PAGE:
Dr Tammie Bishop (1995)
Scientist, University of Oxford
“The work challenged scientific dogma, helps to explain how we acclimatise to altitude and has wider implications for the treatment of respiratory illnesses and cancer that we are working on.”
How do you look back on your time at Trinity Hall?
With great fondness. One of the entrants mentioned their time in Trinity Hall as ‘magical’ and I could not agree more, not least because I met my husband (on fresher’s day) and we later married in the beautiful chapel surrounded by our Trinity Hall friends.
Why did you choose to study Natural Sciences?
I remember reading The double helix: the discovery of the structure of DNA by James Watson at school. A book about scientific discovery that has all the mystery, pace and tension of a thriller. To me this book accurately reflects the highs and lows of research – I still look to it for inspiration.
Do you have any advice for other women looking to work in your field?
Follow the data and go where it leads you; ignore scientific trends. Interesting discoveries often occur by chance and through the study of processes that people only realise are important with hindsight. Choose to study what keeps you up at night and fills you with wonder, then do it with a passion.
Who are your female role models?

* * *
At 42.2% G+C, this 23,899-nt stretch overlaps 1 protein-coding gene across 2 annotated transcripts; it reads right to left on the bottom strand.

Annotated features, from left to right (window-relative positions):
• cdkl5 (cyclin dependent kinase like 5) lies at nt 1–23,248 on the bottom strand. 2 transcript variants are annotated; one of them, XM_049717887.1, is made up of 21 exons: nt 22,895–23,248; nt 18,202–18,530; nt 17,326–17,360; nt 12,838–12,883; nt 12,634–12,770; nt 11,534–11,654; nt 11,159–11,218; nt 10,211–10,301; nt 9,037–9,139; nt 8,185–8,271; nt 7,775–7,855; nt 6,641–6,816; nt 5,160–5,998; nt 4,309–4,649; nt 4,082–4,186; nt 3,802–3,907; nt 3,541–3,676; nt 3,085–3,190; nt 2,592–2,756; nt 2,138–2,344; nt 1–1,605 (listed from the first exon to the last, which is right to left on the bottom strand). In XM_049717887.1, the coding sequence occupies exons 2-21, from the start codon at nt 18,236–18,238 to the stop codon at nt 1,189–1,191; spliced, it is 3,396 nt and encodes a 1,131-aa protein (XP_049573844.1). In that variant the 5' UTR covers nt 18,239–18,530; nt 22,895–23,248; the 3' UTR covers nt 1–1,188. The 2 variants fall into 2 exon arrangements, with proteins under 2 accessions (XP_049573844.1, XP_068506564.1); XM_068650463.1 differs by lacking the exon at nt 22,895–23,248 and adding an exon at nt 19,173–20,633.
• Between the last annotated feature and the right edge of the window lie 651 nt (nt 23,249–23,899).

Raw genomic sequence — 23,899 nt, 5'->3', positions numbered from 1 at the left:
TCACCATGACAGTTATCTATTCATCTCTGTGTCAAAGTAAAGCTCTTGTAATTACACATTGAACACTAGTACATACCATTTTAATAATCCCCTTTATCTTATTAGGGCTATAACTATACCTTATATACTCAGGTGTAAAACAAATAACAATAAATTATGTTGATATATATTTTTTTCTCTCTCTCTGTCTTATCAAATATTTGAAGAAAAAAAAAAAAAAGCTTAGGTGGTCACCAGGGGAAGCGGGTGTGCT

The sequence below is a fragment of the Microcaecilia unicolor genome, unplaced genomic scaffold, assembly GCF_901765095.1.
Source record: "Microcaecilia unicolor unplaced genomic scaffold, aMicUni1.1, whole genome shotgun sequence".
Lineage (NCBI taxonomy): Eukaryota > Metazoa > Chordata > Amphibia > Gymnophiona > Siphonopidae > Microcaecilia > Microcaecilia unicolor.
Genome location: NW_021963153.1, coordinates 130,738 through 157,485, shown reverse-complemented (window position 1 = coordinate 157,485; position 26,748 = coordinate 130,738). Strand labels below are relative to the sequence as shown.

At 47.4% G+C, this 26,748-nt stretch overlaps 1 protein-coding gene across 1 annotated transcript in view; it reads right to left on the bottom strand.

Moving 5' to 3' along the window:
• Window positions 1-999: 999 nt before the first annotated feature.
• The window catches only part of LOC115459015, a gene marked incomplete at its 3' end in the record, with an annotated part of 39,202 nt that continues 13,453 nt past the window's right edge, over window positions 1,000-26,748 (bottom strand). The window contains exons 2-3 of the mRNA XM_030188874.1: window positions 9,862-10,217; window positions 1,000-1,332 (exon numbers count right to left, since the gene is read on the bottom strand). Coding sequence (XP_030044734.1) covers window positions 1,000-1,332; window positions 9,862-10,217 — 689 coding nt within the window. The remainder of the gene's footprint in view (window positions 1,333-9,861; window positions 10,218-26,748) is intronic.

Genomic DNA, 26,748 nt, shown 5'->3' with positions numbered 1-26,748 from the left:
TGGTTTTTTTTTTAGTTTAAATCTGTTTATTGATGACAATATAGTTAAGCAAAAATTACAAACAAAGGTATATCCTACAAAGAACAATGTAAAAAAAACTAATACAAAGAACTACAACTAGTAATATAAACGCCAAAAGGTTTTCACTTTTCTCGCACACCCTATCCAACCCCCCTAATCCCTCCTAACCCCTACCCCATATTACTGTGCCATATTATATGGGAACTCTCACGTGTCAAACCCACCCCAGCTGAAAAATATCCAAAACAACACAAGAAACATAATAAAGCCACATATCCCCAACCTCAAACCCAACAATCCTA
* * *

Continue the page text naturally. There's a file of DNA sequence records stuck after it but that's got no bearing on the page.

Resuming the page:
My mother – she gave me everything to ensure I had the best chance in life; I understand and appreciate this all the more now that I have my own children. I have also been lucky to have been surrounded by amazing scientists (men and women) who have helped to both develop and challenge ideas. Cambridge gave me access to meet these people and, as such, also gave me the opportunity to be where I am today.
What is you greatest career or academic achievement to date?
Discovering part of a new signaling pathway that allows us to sense and respond to a drop in oxygen levels (hypoxia). The work challenged scientific dogma, helps to explain how we acclimatise to altitude and has wider implications for the treatment of respiratory illnesses and cancer that we are working on.
What advice would you give to your younger self?
Persevere. Having children may mean it takes longer to get to be where you want but stick at it!